The new findings should help public health officials more quickly and accurately determine which strains to include in the annual flu vaccine.
The study, supported in part by the National Institutes of Health (NIH), appears online in advance of print in the journal Nature.
The researchers analyzed full gene sequences of seasonal influenza virus samples collected from the world’s temperate regions north and south of the equator. Their data comprised full genetic sequences of 1,302 isolates of influenza A virus collected over 12 years from New Zealand and New York state.
By quantifying the degree of genetic diversity among the strains’ subtypes, gene segments and geographic locations, the researchers were able to detect patterns indicating that virus strains do not persist from one flu season to the next in the temperate regions. Therefore, the researchers deduced, new flu strains emerge annually from the tropics.
The international team of researchers included Jeffery K. Taubenberger, M.D., Ph.D., of the National Institute of Allergy and Infectious Diseases, NIH; Cecile Viboud, Ph.D., of NIH’s Fogarty International Center; and Edward C. Holmes, Ph.D., of Pennsylvania State University, who received funding from the National Institute of General Medical Sciences, NIH. The gene sequence information is stored in an NIAID-supported and publicly accessible database, the Influenza Genome Sequencing Project http://www3.niaid.nih.gov/research/resources/mscs/Influenza/.
ARTICLE: A Rambaut et al. The genomic and epidemiological dynamics of human influenza A virus. Nature DOI: 10.1038/nature06945 (2008).
WHO: NIAID Director Anthony S. Fauci, M.D., is available to comment. Jeffery K. Taubenberger, M.D., Ph.D., Laboratory of Infectious Diseases, NIAID, is also available.
CONTACT: To schedule interviews, contact Anne A. Oplinger in the NIAID Office of Communications and Government Relations at 301-402-1663 or firstname.lastname@example.org.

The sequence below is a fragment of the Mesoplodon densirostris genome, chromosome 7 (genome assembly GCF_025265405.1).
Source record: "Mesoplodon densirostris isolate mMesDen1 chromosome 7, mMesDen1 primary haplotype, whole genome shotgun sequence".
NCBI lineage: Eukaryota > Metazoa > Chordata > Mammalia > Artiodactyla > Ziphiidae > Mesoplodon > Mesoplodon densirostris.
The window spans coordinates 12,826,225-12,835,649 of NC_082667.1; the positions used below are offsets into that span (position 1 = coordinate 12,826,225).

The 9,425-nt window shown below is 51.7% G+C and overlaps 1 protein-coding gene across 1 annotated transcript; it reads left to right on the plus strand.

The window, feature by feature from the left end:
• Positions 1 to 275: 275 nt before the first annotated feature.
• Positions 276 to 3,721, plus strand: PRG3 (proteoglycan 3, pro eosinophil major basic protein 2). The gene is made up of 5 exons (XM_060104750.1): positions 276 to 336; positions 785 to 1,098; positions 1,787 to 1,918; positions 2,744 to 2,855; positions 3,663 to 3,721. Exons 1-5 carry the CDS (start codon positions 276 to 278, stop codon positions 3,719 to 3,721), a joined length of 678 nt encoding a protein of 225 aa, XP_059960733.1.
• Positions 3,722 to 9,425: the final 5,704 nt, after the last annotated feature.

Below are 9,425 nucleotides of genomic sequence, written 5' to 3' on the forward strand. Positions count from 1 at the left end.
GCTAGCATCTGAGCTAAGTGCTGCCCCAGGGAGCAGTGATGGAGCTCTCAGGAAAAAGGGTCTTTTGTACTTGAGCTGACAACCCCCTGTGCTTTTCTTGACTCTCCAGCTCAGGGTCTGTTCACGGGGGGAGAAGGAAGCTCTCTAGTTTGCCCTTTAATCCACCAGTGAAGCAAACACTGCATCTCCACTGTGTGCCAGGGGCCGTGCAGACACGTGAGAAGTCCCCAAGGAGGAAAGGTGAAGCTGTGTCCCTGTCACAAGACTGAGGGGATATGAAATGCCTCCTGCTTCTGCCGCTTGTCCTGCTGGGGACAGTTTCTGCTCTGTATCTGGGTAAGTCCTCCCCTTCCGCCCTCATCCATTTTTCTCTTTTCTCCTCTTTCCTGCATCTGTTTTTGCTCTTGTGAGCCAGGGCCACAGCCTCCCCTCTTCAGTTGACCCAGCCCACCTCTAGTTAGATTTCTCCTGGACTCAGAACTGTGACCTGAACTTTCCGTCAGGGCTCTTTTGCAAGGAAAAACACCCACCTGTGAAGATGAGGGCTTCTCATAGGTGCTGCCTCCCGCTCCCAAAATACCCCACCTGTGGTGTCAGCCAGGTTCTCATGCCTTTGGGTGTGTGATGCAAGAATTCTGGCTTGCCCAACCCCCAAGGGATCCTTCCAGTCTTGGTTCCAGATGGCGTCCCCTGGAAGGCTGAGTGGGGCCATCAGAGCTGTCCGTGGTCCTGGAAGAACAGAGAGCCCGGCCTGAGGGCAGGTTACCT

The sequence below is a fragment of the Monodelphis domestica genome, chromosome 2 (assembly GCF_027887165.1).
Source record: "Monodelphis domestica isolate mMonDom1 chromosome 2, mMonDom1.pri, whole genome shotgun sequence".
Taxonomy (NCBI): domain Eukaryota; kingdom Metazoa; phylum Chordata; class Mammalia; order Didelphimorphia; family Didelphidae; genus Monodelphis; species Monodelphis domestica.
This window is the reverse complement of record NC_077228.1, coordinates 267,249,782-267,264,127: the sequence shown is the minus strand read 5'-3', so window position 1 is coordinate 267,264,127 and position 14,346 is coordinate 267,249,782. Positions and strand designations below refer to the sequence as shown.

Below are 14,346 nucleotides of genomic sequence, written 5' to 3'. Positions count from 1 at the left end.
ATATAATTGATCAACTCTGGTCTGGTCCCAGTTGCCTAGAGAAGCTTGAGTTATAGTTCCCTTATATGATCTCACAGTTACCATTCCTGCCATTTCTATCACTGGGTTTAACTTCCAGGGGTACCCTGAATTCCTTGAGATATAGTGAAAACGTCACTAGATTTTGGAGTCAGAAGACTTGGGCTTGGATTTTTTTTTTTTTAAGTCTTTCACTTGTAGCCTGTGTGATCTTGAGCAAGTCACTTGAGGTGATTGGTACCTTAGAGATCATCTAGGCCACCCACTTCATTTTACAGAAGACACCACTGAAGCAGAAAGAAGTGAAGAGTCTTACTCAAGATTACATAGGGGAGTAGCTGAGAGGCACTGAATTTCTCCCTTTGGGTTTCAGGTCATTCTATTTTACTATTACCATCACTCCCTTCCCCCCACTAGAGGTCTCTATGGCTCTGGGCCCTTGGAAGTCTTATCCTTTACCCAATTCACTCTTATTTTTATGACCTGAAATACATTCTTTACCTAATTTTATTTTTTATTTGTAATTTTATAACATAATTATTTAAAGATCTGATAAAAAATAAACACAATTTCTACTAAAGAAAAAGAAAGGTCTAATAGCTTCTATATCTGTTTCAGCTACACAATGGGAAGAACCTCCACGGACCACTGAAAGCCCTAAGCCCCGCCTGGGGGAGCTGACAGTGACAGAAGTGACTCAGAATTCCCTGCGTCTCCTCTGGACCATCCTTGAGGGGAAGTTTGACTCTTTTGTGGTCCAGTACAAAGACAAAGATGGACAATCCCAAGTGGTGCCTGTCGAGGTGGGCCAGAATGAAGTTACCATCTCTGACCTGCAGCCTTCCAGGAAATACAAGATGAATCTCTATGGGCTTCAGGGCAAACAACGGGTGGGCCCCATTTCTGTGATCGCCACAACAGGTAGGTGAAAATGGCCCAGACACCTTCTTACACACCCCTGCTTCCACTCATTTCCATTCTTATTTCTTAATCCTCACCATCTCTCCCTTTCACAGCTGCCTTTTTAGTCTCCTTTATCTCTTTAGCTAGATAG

NIAID is a component of the National Institutes of Health. NIAID supports basic and applied research to prevent, diagnose and treat infectious diseases such as HIV/AIDS and other sexually transmitted infections, influenza, tuberculosis, malaria and illness from potential agents of bioterrorism. NIAID also supports research on basic immunology, transplantation and immune-related disorders, including autoimmune diseases, asthma and allergies.
The National Institutes of Health (NIH)--The Nation's Medical Research Agency--includes 27 Institutes and Centers and is a component of the U. S. Department of Health and Human Services. It is the primary federal agency for conducting and supporting basic, clinical and translational medical research, and it investigates the causes, treatments and cures for both common and rare diseases.
News releases, fact sheets and other NIAID-related materials are available on the NIAID Web site at http://www.niaid.nih.gov.
Diagnoses: When Are Several Opinions Better Than One?
19.07.2016 | Max-Planck-Institut für Bildungsforschung
High in calories and low in nutrients when adolescents share pictures of food online
07.04.2016 | University of Gothenburg
Terahertz excitation of selected crystal vibrations leads to an effective magnetic field that drives coherent spin motion
Controlling functional properties by light is one of the grand goals in modern condensed matter physics and materials science. A new study now demonstrates how...
Researchers from the Institute for Quantum Computing (IQC) at the University of Waterloo led the development of a new extensible wiring technique capable of controlling superconducting quantum bits, representing a significant step towards to the realization of a scalable quantum computer.
"The quantum socket is a wiring method that uses three-dimensional wires based on spring-loaded pins to address individual qubits," said Jeremy Béjanin, a PhD...
In a paper in Scientific Reports, a research team at Worcester Polytechnic Institute describes a novel light-activated phenomenon that could become the basis for applications as diverse as microscopic robotic grippers and more efficient solar cells.
A research team at Worcester Polytechnic Institute (WPI) has developed a revolutionary, light-activated semiconductor nanocomposite material that can be used...
By forcefully embedding two silicon atoms in a diamond matrix, Sandia researchers have demonstrated for the first time on a single chip all the components needed to create a quantum bridge to link quantum computers together.
"People have already built small quantum computers," says Sandia researcher Ryan Camacho. "Maybe the first useful one won't be a single giant quantum computer...
COMPAMED has become the leading international marketplace for suppliers of medical manufacturing. The trade fair, which takes place every November and is co-located to MEDICA in Dusseldorf, has been steadily growing over the past years and shows that medical technology remains a rapidly growing market.
In 2016, the joint pavilion by the IVAM Microtechnology Network, the Product Market “High-tech for Medical Devices”, will be located in Hall 8a again and will...
14.10.2016 | Event News
14.10.2016 | Event News
12.10.2016 | Event News
24.10.2016 | Earth Sciences
24.10.2016 | Life Sciences
24.10.2016 | Physics and Astronomy